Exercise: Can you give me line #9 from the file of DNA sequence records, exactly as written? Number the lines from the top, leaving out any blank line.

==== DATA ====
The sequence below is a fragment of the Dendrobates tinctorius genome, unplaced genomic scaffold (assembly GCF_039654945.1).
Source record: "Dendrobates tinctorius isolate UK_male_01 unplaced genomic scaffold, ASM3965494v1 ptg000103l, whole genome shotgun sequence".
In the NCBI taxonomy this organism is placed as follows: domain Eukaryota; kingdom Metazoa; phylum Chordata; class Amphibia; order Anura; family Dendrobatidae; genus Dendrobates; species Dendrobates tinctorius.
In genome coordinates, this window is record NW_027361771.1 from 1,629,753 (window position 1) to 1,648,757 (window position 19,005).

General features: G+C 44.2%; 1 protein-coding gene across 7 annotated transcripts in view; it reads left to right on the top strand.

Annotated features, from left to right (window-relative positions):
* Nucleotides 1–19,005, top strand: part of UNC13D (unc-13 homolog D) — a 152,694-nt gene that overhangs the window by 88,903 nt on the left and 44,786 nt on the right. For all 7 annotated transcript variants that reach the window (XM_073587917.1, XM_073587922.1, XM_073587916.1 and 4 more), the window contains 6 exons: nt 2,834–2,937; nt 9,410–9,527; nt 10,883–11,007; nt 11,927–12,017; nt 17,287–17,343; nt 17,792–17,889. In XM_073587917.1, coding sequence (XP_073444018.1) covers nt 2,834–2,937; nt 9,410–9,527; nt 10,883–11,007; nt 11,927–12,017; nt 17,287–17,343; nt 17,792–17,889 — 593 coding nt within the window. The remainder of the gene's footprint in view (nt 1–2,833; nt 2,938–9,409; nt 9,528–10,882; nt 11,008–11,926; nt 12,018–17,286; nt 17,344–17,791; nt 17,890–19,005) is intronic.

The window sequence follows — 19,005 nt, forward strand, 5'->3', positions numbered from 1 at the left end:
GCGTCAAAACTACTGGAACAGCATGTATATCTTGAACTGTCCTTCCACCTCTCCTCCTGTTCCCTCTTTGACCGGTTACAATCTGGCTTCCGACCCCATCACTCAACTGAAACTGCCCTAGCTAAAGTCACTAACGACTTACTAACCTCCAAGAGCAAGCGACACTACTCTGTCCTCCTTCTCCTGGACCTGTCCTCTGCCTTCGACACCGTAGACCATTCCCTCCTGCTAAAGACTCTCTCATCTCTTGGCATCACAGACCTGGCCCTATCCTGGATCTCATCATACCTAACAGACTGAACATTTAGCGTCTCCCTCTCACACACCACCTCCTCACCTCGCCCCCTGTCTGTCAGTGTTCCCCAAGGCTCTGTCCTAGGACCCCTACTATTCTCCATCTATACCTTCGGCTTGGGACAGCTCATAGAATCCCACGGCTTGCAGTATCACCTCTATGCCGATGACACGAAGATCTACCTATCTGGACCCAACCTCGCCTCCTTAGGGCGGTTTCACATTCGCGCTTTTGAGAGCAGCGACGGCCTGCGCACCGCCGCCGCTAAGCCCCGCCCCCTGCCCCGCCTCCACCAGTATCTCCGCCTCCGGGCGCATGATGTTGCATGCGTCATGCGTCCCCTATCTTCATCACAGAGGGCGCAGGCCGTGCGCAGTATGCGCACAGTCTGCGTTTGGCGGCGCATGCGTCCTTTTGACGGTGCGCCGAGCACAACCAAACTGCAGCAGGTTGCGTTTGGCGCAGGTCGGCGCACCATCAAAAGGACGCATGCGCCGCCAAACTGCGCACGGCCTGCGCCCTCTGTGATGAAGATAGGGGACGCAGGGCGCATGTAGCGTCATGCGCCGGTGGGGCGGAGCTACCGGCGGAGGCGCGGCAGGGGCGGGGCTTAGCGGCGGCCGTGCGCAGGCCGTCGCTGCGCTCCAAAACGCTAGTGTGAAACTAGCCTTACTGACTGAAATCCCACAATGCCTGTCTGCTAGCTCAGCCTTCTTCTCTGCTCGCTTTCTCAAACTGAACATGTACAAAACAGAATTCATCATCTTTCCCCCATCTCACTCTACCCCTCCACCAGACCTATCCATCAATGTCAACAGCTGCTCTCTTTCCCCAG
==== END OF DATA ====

GCGTCAAAACTACTGGAACAGCATGTATATCTTGAACTGTCCTTCCACCTCTCCTCCTGTTCCCTCTTTGACCGGTTACAATCTGGCTTCCGACCCCATCACTCAACTGAAACTGCCCTAGCTAAAGTCACTAACGACTTACTAACCTCCAAGAGCAAGCGACACTACTCTGTCCTCCTTCTCCTGGACCTGTCCTCTGCCTTCGACACCGTAGACCATTCCCTCCTGCTAAAGACTCTCTCATCTCTTGGCATCACAGACCTGGCCCTATCCTGGATCTCATCATACCTAACAGACTGAACATTTAGCGTCTCCCTCTCACACACCACCTCCTCACCTCGCCCCCTGTCTGTCAGTGTTCCCCAAGGCTCTGTCCTAGGACCCCTACTATTCTCCATCTATACCTTCGGCTTGGGACAGCTCATAGAATCCCACGGCTTGCAGTATCACCTCTATGCCGATGACACGAAGATCTACCTATCTGGACCCAACCTCGCCTCCTTAGGGCGGTTTCACATTCGCGCTTTTGAGAGCAGCGACGGCCTGCGCACCGCCGCCGCTAAGCCCCGCCCCCTGCCCCGCCTCCACCAGTATCTCCGCCTCCGGGCGCATGATGTTGCATGCGTCATGCGTCCCCTATCTTCATCACAGAGGGCGCAGGCCGTGCGCAGTATGCGCACAGTCTGCGTTTGGCGGCGCATGCGTCCTTTTGACGGTGCGCCGAGCACAACCAAACTGCAGCAGGTTGCGTTTGGCGCAGGTCGGCGCACCATCAAAAGGACGCATGCGCCGCCAAACTGCGCACGGCCTGCGCCCTCTGTGATGAAGATAGGGGACGCAGGGCGCATGTAGCGTCATGCGCCGGTGGGGCGGAGCTACCGGCGGAGGCGCGGCAGGGGCGGGGCTTAGCGGCGGCCGTGCGCAGGCCGTCGCTGCGCTCCAAAACGCTAGTGTGAAACTAGCCTTACTGACTGAAATCCCACAATGCCTGTCTGCTAGCTCAGCCTTCTTCTCTGCTCGCTTTCTCAAACTGAACATGTACAAAACAGAATTCATCATCTTTCCCCCATCTCACTCTACCCCTCCACCAGACCTATCCATCAATGTCAACAGCTGCTCTCTTTCCCCAG